Earlier this month, I spent a day in Palo Alto at two places, both of which have a heightened ability to provoke thoughts. I’ll save the second place for the next post.
The first, Playground Global, is a venture capital, early-stage incubator of intriguing business ideas, but what caught my eye was that everything in its physical space caught my eye.
“Everything here is designed,” explained Jeff, our tour guide and the Director of Employee Experiences. That is, everything seemed to have a purpose beyond the mundane, from the unusual arrangement of lights in the ceiling, to which brands of premium coffee would be where, to the space between the counter and the island in the microkitchens, to the height of the back of the seats in gathering spaces. The list could go on and on.
I’ll add some images below that Jeff gave me permission to use.
The basic idea is easy enough to grasp. If you have a very cool idea for a business, but you’ll be competing with gajillion-dollar companies for talent to get it going, could your space be mesmerizing such that someone you want to hire would choose your startup over working at Google?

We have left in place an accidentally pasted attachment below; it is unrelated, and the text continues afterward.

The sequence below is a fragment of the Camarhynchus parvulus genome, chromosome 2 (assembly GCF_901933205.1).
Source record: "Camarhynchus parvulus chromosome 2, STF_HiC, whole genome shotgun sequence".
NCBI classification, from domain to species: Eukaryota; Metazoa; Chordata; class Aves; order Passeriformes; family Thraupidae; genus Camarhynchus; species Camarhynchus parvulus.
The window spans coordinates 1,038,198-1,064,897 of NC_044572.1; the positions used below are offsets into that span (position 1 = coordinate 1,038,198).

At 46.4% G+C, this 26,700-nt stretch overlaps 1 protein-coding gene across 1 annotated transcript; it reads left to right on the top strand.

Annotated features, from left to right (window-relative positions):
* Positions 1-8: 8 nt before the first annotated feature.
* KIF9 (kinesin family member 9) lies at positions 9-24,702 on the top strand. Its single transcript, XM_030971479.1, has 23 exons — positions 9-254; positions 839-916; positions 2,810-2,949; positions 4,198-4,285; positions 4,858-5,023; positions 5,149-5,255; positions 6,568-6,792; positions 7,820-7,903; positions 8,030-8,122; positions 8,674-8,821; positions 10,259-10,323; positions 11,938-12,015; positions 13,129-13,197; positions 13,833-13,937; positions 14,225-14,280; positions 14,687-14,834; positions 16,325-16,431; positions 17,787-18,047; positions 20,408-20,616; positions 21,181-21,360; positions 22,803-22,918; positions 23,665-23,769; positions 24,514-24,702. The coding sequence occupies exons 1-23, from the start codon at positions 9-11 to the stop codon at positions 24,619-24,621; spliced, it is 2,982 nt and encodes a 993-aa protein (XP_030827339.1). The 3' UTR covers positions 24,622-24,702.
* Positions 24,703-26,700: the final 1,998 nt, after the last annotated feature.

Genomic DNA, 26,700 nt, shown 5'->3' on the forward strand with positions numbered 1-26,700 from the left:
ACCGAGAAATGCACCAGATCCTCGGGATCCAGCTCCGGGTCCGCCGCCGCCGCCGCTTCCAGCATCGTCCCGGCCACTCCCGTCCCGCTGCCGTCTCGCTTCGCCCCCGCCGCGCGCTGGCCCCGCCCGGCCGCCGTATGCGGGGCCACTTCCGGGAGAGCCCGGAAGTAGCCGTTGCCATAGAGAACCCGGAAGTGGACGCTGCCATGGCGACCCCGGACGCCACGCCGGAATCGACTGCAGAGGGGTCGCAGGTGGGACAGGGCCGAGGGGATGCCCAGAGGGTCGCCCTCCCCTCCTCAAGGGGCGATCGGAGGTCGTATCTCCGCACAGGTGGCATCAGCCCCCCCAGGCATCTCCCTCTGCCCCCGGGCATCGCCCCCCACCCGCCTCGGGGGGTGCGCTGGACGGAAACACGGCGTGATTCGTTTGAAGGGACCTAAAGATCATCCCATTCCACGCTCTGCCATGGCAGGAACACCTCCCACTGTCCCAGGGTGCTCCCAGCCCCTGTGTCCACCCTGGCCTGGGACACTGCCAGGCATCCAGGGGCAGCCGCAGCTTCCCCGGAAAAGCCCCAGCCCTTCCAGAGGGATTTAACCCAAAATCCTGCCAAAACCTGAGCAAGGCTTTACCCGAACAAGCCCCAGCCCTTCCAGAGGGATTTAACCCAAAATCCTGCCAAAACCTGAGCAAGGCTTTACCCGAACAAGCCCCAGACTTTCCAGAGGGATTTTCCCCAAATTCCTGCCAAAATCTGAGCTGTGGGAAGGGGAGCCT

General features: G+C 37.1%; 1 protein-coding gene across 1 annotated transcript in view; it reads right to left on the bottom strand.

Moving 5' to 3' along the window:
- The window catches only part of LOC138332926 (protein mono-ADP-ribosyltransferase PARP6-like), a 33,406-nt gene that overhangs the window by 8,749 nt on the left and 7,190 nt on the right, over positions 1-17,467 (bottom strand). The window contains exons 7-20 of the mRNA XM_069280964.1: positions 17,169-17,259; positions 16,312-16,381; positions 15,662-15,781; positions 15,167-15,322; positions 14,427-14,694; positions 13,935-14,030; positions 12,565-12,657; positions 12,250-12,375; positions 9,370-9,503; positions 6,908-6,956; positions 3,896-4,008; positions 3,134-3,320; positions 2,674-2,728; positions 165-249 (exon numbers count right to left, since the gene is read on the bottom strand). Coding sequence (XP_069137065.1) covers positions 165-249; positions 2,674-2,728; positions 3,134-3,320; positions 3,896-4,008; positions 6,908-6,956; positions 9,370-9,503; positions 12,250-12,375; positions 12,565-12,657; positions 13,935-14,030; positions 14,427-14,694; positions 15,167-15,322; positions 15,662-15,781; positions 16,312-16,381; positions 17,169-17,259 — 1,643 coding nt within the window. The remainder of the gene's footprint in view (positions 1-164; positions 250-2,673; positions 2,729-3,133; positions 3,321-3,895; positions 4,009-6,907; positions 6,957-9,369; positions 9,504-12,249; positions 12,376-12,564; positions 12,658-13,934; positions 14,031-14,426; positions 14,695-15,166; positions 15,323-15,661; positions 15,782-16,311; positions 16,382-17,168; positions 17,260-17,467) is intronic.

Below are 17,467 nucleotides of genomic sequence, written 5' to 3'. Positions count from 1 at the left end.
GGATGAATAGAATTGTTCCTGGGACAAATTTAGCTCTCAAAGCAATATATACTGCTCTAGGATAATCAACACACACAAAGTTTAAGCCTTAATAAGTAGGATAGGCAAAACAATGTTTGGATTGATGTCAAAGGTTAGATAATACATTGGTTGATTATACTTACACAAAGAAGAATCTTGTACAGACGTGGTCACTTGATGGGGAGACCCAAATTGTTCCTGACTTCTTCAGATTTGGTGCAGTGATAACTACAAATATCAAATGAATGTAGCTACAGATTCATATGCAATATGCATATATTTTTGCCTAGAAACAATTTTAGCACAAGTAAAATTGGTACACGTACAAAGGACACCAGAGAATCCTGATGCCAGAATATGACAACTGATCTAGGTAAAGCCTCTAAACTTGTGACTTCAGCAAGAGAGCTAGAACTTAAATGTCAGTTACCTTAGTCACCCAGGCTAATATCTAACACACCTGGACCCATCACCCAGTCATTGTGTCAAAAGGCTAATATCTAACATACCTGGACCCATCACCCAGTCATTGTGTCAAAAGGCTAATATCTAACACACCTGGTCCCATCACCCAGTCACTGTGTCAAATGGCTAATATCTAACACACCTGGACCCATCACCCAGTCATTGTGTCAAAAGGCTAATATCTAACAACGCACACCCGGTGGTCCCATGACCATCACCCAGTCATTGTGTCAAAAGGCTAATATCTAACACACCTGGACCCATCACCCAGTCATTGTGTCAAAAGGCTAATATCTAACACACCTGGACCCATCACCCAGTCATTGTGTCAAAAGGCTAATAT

One of the students in our group, reflecting on the visit said, “I want to work there the rest of my life.”
There’s a win for design.
Which brings us to our schools. Does the space where you and your students learn and teach inspire you and them? Or does it look like a slightly more colorful prison? (Let’s recognize that there are companies that specialize in techniques that go into building both prisons and schools).
Can you add something to your school space that generates discussions, isn’t an obvious choice for a school, and prompts thoughts from students who don’t speak up much?
Have you tried?
images used with permission